Yoshua Bengio (CA) and John Bunzl (UK), moderated by Nico A. Heller on strengths and limitations of current artificial intelligence, why it may become a dangerous instrument of disinformation, why superintelligent AI may be closer (years) than most previously expected (decades) and how this could yield to catastrophic outcomes – from AI-driven wars to the extreme risk of extinction. https://www.youtube.com/watch?v=07c1ZRUQOeY. Notes, general concepts from Bengio talk :

AI currently perceive the world and make sense of it with images, sound and text, generating content in all 3 areas.
Current systems are not at the level of human intelligence, they master what psychologist call system 1 intelligence (intuition) : react to any question/context, no reasoning (or little reasoning) – arithmetic : simple operations with numbers ok, more complex (of the type we will need paper and pencil) they make mistakes.
System 2 intelligence : explicit reasoning, you can plan, imagine. Ex:
driving left hand roads after having driven right hand all life. We take 1 hour to adapt because we don’t use intuition but reasoning. AI will get there : how much time will take to bridge the gap between s1 and s2 ? nobody knows, could be close or take 10 years.
Training data currently needs to be filtered to remove data that appears to be insulting, homophobic or racists, dangerous, inadequate. AI will get there too to avoid the need of preparing training material.
Machines that are as intelligent as we are will be inevitably more intelligent than us because they are machines : immortal, don’t sleep, can exchange info at high speeds like if they were a huge brain. Humans have culture to try to simulate this.

  • pure intelectual power, completely detached from the goal. The goal will make the difference between a “good” AI and an “evil” one.
  • humans cannot turn off compassion (or just most people can’t) as it has been hardwired into us by evolution; machines can

Stating a goal in a precise way is probably impossible so even AI with good goals might behave evil.

Goals are not expressable, we can only give partial specifications

We’ll get to the point where the game will be : who’s AI is bigger/better/faster ?

Most important thing to reduce the probability of bad behavior connected to AI is to reduce the actors, materials, information, proliferation (like we did for atomic bombs)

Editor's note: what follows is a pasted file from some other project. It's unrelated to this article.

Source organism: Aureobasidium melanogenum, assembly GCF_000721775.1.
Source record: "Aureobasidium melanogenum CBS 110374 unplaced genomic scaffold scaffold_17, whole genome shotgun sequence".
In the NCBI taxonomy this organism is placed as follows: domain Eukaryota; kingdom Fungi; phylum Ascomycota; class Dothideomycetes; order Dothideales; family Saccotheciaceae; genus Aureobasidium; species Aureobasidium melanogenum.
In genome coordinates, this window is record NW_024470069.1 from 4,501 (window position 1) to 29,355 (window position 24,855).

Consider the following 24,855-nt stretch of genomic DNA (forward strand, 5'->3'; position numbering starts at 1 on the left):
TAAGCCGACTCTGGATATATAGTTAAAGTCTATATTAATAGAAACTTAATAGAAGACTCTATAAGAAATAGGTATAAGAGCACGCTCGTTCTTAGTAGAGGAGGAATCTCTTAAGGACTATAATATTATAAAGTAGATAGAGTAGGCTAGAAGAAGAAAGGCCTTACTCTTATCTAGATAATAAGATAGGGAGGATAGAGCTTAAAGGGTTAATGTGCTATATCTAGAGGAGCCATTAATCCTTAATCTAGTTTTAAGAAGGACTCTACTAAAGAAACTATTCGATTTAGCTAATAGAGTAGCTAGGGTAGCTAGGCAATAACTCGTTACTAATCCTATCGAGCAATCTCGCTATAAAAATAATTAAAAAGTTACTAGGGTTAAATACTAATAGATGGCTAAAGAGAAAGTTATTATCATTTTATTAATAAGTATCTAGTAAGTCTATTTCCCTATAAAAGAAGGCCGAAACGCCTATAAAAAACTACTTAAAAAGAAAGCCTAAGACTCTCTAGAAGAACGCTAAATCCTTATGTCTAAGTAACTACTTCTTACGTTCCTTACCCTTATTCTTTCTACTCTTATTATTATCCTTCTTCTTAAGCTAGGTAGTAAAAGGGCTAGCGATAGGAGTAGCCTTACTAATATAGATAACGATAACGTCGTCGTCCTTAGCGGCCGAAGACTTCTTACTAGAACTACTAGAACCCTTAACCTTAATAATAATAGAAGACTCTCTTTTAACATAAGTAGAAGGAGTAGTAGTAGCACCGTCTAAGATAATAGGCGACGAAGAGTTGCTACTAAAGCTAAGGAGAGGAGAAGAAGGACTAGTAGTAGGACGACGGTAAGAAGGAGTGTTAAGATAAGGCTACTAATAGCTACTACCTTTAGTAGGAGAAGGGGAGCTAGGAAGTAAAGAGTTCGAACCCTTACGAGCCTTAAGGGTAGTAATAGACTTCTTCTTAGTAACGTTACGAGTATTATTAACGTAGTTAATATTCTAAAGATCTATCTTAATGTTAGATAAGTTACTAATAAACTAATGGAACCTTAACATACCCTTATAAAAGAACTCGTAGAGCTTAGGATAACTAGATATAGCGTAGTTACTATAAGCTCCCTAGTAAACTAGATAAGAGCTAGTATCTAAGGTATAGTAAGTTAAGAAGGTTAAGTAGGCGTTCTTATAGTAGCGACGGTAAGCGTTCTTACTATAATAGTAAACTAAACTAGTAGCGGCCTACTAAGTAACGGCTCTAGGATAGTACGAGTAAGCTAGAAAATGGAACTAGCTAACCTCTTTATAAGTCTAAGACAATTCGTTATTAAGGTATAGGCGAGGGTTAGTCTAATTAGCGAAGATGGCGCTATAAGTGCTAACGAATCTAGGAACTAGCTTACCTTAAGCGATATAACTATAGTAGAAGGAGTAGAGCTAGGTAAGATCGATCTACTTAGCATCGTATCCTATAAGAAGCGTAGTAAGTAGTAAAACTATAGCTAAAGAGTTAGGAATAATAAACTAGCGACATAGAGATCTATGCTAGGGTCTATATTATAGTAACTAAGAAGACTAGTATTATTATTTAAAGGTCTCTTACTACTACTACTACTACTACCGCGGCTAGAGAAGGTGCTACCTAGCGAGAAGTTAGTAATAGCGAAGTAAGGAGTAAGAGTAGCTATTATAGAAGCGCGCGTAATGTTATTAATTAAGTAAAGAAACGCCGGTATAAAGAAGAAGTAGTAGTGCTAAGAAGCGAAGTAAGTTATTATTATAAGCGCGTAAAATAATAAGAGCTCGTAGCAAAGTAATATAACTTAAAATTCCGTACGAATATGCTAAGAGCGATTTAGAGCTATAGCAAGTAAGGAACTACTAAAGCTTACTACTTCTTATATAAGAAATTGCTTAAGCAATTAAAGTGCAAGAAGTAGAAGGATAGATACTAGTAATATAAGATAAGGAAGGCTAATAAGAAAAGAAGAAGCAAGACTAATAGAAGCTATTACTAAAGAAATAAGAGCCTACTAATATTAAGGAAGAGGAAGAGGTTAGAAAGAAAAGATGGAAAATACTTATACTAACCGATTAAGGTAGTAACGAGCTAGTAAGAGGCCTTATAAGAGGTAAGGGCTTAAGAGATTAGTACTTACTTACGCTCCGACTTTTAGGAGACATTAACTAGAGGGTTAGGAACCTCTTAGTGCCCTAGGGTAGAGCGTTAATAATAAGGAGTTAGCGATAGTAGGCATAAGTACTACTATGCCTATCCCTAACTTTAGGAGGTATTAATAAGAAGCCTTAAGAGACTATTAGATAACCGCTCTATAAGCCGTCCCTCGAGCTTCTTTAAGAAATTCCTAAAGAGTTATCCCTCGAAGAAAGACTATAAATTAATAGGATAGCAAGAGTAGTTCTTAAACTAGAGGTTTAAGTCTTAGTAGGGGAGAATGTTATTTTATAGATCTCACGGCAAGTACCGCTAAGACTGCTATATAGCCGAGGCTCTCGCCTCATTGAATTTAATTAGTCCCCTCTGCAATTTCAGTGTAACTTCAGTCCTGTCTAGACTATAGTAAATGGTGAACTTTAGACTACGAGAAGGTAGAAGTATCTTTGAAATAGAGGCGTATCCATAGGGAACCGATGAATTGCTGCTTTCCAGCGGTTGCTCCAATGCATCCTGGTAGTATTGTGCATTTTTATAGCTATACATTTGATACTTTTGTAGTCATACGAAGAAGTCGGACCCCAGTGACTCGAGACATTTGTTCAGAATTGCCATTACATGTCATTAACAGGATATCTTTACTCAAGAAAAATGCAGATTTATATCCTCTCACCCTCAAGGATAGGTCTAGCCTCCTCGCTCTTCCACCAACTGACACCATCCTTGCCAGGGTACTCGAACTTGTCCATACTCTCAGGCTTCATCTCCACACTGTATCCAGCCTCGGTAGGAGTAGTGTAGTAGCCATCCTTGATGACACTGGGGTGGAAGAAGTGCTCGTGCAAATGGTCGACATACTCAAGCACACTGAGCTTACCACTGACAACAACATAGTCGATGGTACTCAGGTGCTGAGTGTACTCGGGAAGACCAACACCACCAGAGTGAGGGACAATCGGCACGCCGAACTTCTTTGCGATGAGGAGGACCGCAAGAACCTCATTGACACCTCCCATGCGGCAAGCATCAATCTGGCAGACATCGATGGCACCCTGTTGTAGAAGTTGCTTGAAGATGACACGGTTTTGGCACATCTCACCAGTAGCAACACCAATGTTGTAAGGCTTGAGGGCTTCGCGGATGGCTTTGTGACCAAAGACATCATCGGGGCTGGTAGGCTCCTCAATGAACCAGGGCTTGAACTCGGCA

Regulatory frameworks are necessary.

Go : inside map implementation https://www.youtube.com/watch?v=Tl7mi9QmLns and https://phati-sawant.medium.com/internals-of-map-in-golang-33db6e25b3f8

Go 10 years after : https://blog.carlmjohnson.net/post/2023/ten-years-of-go-good-bad-meh/ and why we can live without subclassing https://hynek.me/articles/python-subclassing-redux/

Extreme readability https://www.moderndescartes.com/essays/readability/

AI can’t create software, only code : https://stackoverflow.blog/2023/06/26/the-hardest-part-of-building-software-is-not-coding-its-requirements

Some WASM Stuff :
– cloudflare wasm runtime https://github.com/cloudflare/workerd
– wasmtime runtime : https://github.com/bytecodealliance/wasmtime
– wasi-libc : still no thread support (june 2023) https://github.com/WebAssembly/wasi-libc

Ping Pong Programming : TDD + Pair Programming : https://www.agileconnection.com/article/ping-pong-programming-enhance-your-tdd-and-pair-programming-practices

Using AI in Ping Pong programming : https://www.mechanical-orchard.com/post/can-ai-play-the-tdd-pairing-game

AI Technology map : https://a16z.com/2023/06/20/emerging-architectures-for-llm-applications/

You build it, you own it : https://blog.alexewerlof.com/p/you-build-it-you-own-it

AI generated sort algorithms make it into LLVM/C++ https://www.nature.com/articles/s41586-023-06004-9

Superfast hash https://github.com/wangyi-fudan/wyhash

Google leaked internal document on AI : https://www.semianalysis.com/p/google-we-have-no-moat-and-neitherkkjhnmmmm